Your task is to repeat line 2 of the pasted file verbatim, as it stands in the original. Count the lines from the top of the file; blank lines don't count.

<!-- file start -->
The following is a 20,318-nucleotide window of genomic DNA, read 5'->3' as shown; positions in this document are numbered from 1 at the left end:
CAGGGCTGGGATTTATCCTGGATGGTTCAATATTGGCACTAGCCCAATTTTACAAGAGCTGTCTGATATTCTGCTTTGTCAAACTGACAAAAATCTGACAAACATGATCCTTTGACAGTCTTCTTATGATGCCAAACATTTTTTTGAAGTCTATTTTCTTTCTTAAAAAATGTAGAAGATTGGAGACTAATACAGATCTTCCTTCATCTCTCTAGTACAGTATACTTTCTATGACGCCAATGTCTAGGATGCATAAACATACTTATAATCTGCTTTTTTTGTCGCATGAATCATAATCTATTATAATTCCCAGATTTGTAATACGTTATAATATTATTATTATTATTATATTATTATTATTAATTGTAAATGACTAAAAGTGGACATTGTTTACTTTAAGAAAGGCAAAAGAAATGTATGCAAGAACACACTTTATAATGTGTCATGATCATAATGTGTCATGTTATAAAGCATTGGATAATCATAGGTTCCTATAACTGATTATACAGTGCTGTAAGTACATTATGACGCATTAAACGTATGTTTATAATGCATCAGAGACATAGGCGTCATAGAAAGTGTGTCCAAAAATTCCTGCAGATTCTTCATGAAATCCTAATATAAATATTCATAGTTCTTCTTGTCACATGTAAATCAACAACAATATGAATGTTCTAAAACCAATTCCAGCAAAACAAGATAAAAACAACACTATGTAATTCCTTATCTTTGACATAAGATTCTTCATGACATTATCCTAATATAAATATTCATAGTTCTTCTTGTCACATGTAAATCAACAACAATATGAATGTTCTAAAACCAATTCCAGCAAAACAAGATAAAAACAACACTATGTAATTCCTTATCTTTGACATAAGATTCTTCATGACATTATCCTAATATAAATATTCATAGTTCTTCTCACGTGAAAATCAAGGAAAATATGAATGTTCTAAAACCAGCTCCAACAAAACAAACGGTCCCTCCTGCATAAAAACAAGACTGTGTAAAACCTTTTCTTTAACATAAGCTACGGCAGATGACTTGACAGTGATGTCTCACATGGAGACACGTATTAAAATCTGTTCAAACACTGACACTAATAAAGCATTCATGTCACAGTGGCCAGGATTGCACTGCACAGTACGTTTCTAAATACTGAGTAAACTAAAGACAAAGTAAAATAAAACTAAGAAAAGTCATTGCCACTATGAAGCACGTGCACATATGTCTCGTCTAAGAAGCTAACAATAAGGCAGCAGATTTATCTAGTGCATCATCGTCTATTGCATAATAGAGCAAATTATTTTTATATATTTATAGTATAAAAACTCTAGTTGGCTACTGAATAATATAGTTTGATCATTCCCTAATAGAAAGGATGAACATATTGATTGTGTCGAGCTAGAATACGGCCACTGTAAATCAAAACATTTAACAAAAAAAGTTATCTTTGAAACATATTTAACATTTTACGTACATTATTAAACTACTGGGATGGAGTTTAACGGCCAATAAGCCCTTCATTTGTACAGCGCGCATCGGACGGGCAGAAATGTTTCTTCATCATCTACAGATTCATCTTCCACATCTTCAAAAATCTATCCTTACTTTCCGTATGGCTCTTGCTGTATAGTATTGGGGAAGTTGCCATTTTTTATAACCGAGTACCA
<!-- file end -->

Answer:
CAGGGCTGGGATTTATCCTGGATGGTTCAATATTGGCACTAGCCCAATTTTACAAGAGCTGTCTGATATTCTGCTTTGTCAAACTGACAAAAATCTGACAAACATGATCCTTTGACAGTCTTCTTATGATGCCAAACATTTTTTTGAAGTCTATTTTCTTTCTTAAAAAATGTAGAAGATTGGAGACTAATACAGATCTTCCTTCATCTCTCTAGTACAGTATACTTTCTATGACGCCAATGTCTAGGATGCATAAACATACTTATAATCTGCTTTTTTTGTCGCATGAATCATAATCTATTATAATTCCCAGATTTGTAATACGTTATAATATTATTATTATTATTATATTATTATTATTAATTGTAAATGACTAAAAGTGGACATTGTTTACTTTAAGAAAGGCAAAAGAAATGTATGCAAGAACACACTTTATAATGTGTCATGATCATAATGTGTCATGTTATAAAGCATTGGATAATCATAGGTTCCTATAACTGATTATACAGTGCTGTAAGTACATTATGACGCATTAAACGTATGTTTATAATGCATCAGAGACATAGGCGTCATAGAAAGTGTGTCCAAAAATTCCTGCAGATTCTTCATGAAATCCTAATATAAATATTCATAGTTCTTCTTGTCACATGTAAATCAACAACAATATGAATGTTCTAAAACCAATTCCAGCAAAACAAGATAAAAACAACACTATGTAATTCCTTATCTTTGACATAAGATTCTTCATGACATTATCCTAATATAAATATTCATAGTTCTTCTTGTCACATGTAAATCAACAACAATATGAATGTTCTAAAACCAATTCCAGCAAAACAAGATAAAAACAACACTATGTAATTCCTTATCTTTGACATAAGATTCTTCATGACATTATCCTAATATAAATATTCATAGTTCTTCTCACGTGAAAATCAAGGAAAATATGAATGTTCTAAAACCAGCTCCAACAAAACAAACGGTCCCTCCTGCATAAAAACAAGACTGTGTAAAACCTTTTCTTTAACATAAGCTACGGCAGATGACTTGACAGTGATGTCTCACATGGAGACACGTATTAAAATCTGTTCAAACACTGACACTAATAAAGCATTCATGTCACAGTGGCCAGGATTGCACTGCACAGTACGTTTCTAAATACTGAGTAAACTAAAGACAAAGTAAAATAAAACTAAGAAAAGTCATTGCCACTATGAAGCACGTGCACATATGTCTCGTCTAAGAAGCTAACAATAAGGCAGCAGATTTATCTAGTGCATCATCGTCTATTGCATAATAGAGCAAATTATTTTTATATATTTATAGTATAAAAACTCTAGTTGGCTACTGAATAATATAGTTTGATCATTCCCTAATAGAAAGGATGAACATATTGATTGTGTCGAGCTAGAATACGGCCACTGTAAATCAAAACATTTAACAAAAAAAGTTATCTTTGAAACATATTTAACATTTTACGTACATTATTAAACTACTGGGATGGAGTTTAACGGCCAATAAGCCCTTCATTTGTACAGCGCGCATCGGACGGGCAGAAATGTTTCTTCATCATCTACAGATTCATCTTCCACATCTTCAAAAATCTATCCTTACTTTCCGTATGGCTCTTGCTGTATAGTATTGGGGAAGTTGCCATTTTTTATAACCGAGTACCA